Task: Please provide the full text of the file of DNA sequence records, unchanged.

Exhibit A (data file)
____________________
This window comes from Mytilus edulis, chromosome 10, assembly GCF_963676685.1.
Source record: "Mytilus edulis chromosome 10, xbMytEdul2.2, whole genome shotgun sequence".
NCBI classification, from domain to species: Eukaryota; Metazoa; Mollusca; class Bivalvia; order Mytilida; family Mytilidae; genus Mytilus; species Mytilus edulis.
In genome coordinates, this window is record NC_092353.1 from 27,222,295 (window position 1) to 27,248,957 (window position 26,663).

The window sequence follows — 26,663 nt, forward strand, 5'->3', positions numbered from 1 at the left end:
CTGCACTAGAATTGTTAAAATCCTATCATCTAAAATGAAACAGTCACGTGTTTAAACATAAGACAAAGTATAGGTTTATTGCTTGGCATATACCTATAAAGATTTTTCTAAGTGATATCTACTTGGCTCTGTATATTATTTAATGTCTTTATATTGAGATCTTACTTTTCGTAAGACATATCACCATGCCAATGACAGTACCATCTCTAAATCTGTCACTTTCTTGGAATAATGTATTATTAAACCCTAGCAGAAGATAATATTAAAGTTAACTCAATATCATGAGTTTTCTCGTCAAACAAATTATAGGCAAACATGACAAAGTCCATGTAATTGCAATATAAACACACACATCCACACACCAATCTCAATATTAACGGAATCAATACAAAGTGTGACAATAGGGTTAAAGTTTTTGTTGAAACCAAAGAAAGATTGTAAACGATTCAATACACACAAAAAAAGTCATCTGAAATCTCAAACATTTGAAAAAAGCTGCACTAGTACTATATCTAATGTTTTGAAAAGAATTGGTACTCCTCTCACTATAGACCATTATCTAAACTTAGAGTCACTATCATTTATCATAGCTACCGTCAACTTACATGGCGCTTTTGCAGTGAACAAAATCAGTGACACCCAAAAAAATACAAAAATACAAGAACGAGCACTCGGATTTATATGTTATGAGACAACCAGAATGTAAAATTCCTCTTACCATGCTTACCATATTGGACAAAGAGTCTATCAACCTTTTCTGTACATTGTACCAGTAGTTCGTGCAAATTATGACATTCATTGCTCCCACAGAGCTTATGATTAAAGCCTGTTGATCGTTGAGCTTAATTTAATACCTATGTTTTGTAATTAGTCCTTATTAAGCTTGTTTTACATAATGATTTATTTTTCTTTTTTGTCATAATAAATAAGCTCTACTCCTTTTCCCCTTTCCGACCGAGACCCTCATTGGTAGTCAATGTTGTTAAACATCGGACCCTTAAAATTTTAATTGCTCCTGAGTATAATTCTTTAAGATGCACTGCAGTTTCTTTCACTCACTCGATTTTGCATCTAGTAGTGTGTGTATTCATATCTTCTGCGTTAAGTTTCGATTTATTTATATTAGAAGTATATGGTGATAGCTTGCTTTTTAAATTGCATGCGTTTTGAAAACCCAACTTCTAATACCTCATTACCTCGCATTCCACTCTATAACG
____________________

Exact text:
This window comes from Mytilus edulis, chromosome 10, assembly GCF_963676685.1.
Source record: "Mytilus edulis chromosome 10, xbMytEdul2.2, whole genome shotgun sequence".
NCBI classification, from domain to species: Eukaryota; Metazoa; Mollusca; class Bivalvia; order Mytilida; family Mytilidae; genus Mytilus; species Mytilus edulis.
In genome coordinates, this window is record NC_092353.1 from 27,222,295 (window position 1) to 27,248,957 (window position 26,663).

The window sequence follows — 26,663 nt, forward strand, 5'->3', positions numbered from 1 at the left end:
CTGCACTAGAATTGTTAAAATCCTATCATCTAAAATGAAACAGTCACGTGTTTAAACATAAGACAAAGTATAGGTTTATTGCTTGGCATATACCTATAAAGATTTTTCTAAGTGATATCTACTTGGCTCTGTATATTATTTAATGTCTTTATATTGAGATCTTACTTTTCGTAAGACATATCACCATGCCAATGACAGTACCATCTCTAAATCTGTCACTTTCTTGGAATAATGTATTATTAAACCCTAGCAGAAGATAATATTAAAGTTAACTCAATATCATGAGTTTTCTCGTCAAACAAATTATAGGCAAACATGACAAAGTCCATGTAATTGCAATATAAACACACACATCCACACACCAATCTCAATATTAACGGAATCAATACAAAGTGTGACAATAGGGTTAAAGTTTTTGTTGAAACCAAAGAAAGATTGTAAACGATTCAATACACACAAAAAAAGTCATCTGAAATCTCAAACATTTGAAAAAAGCTGCACTAGTACTATATCTAATGTTTTGAAAAGAATTGGTACTCCTCTCACTATAGACCATTATCTAAACTTAGAGTCACTATCATTTATCATAGCTACCGTCAACTTACATGGCGCTTTTGCAGTGAACAAAATCAGTGACACCCAAAAAAATACAAAAATACAAGAACGAGCACTCGGATTTATATGTTATGAGACAACCAGAATGTAAAATTCCTCTTACCATGCTTACCATATTGGACAAAGAGTCTATCAACCTTTTCTGTACATTGTACCAGTAGTTCGTGCAAATTATGACATTCATTGCTCCCACAGAGCTTATGATTAAAGCCTGTTGATCGTTGAGCTTAATTTAATACCTATGTTTTGTAATTAGTCCTTATTAAGCTTGTTTTACATAATGATTTATTTTTCTTTTTTGTCATAATAAATAAGCTCTACTCCTTTTCCCCTTTCCGACCGAGACCCTCATTGGTAGTCAATGTTGTTAAACATCGGACCCTTAAAATTTTAATTGCTCCTGAGTATAATTCTTTAAGATGCACTGCAGTTTCTTTCACTCACTCGATTTTGCATCTAGTAGTGTGTGTATTCATATCTTCTGCGTTAAGTTTCGATTTATTTATATTAGAAGTATATGGTGATAGCTTGCTTTTTAAATTGCATGCGTTTTGAAAACCCAACTTCTAATACCTCATTACCTCGCATTCCACTCTATAACG